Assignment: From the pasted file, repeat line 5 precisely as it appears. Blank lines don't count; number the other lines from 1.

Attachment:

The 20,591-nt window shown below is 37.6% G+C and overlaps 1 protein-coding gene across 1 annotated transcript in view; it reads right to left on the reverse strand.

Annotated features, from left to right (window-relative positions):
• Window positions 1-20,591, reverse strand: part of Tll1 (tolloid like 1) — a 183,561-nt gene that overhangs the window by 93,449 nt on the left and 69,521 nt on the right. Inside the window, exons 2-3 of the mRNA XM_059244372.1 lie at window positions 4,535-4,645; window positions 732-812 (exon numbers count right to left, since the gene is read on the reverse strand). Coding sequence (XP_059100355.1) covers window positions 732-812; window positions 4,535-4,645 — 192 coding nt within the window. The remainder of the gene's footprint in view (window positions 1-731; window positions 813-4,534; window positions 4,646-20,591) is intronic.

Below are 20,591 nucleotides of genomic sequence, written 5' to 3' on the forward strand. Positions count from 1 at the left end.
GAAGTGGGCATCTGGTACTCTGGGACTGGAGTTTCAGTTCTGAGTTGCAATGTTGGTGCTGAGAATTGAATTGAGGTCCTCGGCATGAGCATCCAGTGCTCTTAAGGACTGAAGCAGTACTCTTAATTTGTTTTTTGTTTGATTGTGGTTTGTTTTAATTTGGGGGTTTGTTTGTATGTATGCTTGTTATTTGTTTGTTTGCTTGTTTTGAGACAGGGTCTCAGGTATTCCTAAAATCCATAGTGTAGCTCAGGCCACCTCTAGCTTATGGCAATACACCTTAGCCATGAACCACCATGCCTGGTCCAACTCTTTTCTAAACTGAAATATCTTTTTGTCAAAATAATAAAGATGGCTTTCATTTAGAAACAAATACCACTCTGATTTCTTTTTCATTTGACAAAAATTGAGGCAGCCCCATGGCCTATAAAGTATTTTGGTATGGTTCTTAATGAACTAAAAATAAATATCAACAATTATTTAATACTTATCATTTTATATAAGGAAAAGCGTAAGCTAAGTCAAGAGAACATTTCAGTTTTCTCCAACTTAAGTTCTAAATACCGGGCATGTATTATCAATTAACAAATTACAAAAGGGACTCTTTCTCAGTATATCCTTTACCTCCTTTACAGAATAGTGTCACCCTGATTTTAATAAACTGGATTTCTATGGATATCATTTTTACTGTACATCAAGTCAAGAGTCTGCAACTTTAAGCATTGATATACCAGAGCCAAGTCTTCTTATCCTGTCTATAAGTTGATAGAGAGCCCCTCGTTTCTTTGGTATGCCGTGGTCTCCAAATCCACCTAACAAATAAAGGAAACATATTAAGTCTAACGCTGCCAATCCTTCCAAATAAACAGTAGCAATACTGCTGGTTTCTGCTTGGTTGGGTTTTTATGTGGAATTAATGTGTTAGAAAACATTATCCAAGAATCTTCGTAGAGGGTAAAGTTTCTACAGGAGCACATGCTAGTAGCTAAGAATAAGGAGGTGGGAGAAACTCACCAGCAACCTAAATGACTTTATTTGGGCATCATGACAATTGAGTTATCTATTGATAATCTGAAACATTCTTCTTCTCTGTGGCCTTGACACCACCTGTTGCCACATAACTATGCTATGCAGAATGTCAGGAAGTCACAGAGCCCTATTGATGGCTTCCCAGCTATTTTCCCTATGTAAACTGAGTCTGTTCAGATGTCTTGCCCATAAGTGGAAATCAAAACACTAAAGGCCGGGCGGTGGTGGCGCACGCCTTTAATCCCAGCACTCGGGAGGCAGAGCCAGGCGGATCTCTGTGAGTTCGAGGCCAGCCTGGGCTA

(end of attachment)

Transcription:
GAAGTGGGCATCTGGTACTCTGGGACTGGAGTTTCAGTTCTGAGTTGCAATGTTGGTGCTGAGAATTGAATTGAGGTCCTCGGCATGAGCATCCAGTGCTCTTAAGGACTGAAGCAGTACTCTTAATTTGTTTTTTGTTTGATTGTGGTTTGTTTTAATTTGGGGGTTTGTTTGTATGTATGCTTGTTATTTGTTTGTTTGCTTGTTTTGAGACAGGGTCTCAGGTATTCCTAAAATCCATAGTGTAGCTCAGGCCACCTCTAGCTTATGGCAATACACCTTAGCCATGAACCACCATGCCTGGTCCAACTCTTTTCTAAACTGAAATATCTTTTTGTCAAAATAATAAAGATGGCTTTCATTTAGAAACAAATACCACTCTGATTTCTTTTTCATTTGACAAAAATTGAGGCAGCCCCATGGCCTATAAAGTATTTTGGTATGGTTCTTAATGAACTAAAAATAAATATCAACAATTATTTAATACTTATCATTTTATATAAGGAAAAGCGTAAGCTAAGTCAAGAGAACATTTCAGTTTTCTCCAACTTAAGTTCTAAATACCGGGCATGTATTATCAATTAACAAATTACAAAAGGGACTCTTTCTCAGTATATCCTTTACCTCCTTTACAGAATAGTGTCACCCTGATTTTAATAAACTGGATTTCTATGGATATCATTTTTACTGTACATCAAGTCAAGAGTCTGCAACTTTAAGCATTGATATACCAGAGCCAAGTCTTCTTATCCTGTCTATAAGTTGATAGAGAGCCCCTCGTTTCTTTGGTATGCCGTGGTCTCCAAATCCACCTAACAAATAAAGGAAACATATTAAGTCTAACGCTGCCAATCCTTCCAAATAAACAGTAGCAATACTGCTGGTTTCTGCTTGGTTGGGTTTTTATGTGGAATTAATGTGTTAGAAAACATTATCCAAGAATCTTCGTAGAGGGTAAAGTTTCTACAGGAGCACATGCTAGTAGCTAAGAATAAGGAGGTGGGAGAAACTCACCAGCAACCTAAATGACTTTATTTGGGCATCATGACAATTGAGTTATCTATTGATAATCTGAAACATTCTTCTTCTCTGTGGCCTTGACACCACCTGTTGCCACATAACTATGCTATGCAGAATGTCAGGAAGTCACAGAGCCCTATTGATGGCTTCCCAGCTATTTTCCCTATGTAAACTGAGTCTGTTCAGATGTCTTGCCCATAAGTGGAAATCAAAACACTAAAGGCCGGGCGGTGGTGGCGCACGCCTTTAATCCCAGCACTCGGGAGGCAGAGCCAGGCGGATCTCTGTGAGTTCGAGGCCAGCCTGGGCTA